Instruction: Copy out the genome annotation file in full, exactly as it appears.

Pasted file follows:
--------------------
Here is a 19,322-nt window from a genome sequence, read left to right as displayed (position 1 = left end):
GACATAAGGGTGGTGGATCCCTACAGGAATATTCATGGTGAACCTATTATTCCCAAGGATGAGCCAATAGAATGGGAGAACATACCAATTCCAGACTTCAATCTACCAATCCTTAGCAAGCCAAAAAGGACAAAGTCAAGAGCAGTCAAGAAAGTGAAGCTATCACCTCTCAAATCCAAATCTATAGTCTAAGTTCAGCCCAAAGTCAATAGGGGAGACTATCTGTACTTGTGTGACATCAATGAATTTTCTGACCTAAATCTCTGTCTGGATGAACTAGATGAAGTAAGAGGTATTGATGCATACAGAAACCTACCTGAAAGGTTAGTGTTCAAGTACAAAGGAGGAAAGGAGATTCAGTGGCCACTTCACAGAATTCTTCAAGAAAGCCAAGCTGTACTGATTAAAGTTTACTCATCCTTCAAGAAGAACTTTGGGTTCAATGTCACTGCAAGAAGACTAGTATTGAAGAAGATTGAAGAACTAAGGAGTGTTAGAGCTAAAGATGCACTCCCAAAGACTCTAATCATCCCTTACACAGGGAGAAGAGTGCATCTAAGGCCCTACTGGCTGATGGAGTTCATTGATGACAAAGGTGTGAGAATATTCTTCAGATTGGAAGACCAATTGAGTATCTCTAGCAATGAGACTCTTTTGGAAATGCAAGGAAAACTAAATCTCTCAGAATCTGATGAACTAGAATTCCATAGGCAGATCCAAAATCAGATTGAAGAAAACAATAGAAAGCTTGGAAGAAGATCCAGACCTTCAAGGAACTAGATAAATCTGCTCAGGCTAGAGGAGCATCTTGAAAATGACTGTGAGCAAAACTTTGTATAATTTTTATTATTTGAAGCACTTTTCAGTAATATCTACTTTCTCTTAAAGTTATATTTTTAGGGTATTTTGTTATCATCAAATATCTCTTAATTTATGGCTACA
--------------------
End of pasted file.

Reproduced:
Here is a 19,322-nt window from a genome sequence, read left to right as displayed (position 1 = left end):
GACATAAGGGTGGTGGATCCCTACAGGAATATTCATGGTGAACCTATTATTCCCAAGGATGAGCCAATAGAATGGGAGAACATACCAATTCCAGACTTCAATCTACCAATCCTTAGCAAGCCAAAAAGGACAAAGTCAAGAGCAGTCAAGAAAGTGAAGCTATCACCTCTCAAATCCAAATCTATAGTCTAAGTTCAGCCCAAAGTCAATAGGGGAGACTATCTGTACTTGTGTGACATCAATGAATTTTCTGACCTAAATCTCTGTCTGGATGAACTAGATGAAGTAAGAGGTATTGATGCATACAGAAACCTACCTGAAAGGTTAGTGTTCAAGTACAAAGGAGGAAAGGAGATTCAGTGGCCACTTCACAGAATTCTTCAAGAAAGCCAAGCTGTACTGATTAAAGTTTACTCATCCTTCAAGAAGAACTTTGGGTTCAATGTCACTGCAAGAAGACTAGTATTGAAGAAGATTGAAGAACTAAGGAGTGTTAGAGCTAAAGATGCACTCCCAAAGACTCTAATCATCCCTTACACAGGGAGAAGAGTGCATCTAAGGCCCTACTGGCTGATGGAGTTCATTGATGACAAAGGTGTGAGAATATTCTTCAGATTGGAAGACCAATTGAGTATCTCTAGCAATGAGACTCTTTTGGAAATGCAAGGAAAACTAAATCTCTCAGAATCTGATGAACTAGAATTCCATAGGCAGATCCAAAATCAGATTGAAGAAAACAATAGAAAGCTTGGAAGAAGATCCAGACCTTCAAGGAACTAGATAAATCTGCTCAGGCTAGAGGAGCATCTTGAAAATGACTGTGAGCAAAACTTTGTATAATTTTTATTATTTGAAGCACTTTTCAGTAATATCTACTTTCTCTTAAAGTTATATTTTTAGGGTATTTTGTTATCATCAAATATCTCTTAATTTATGGCTACA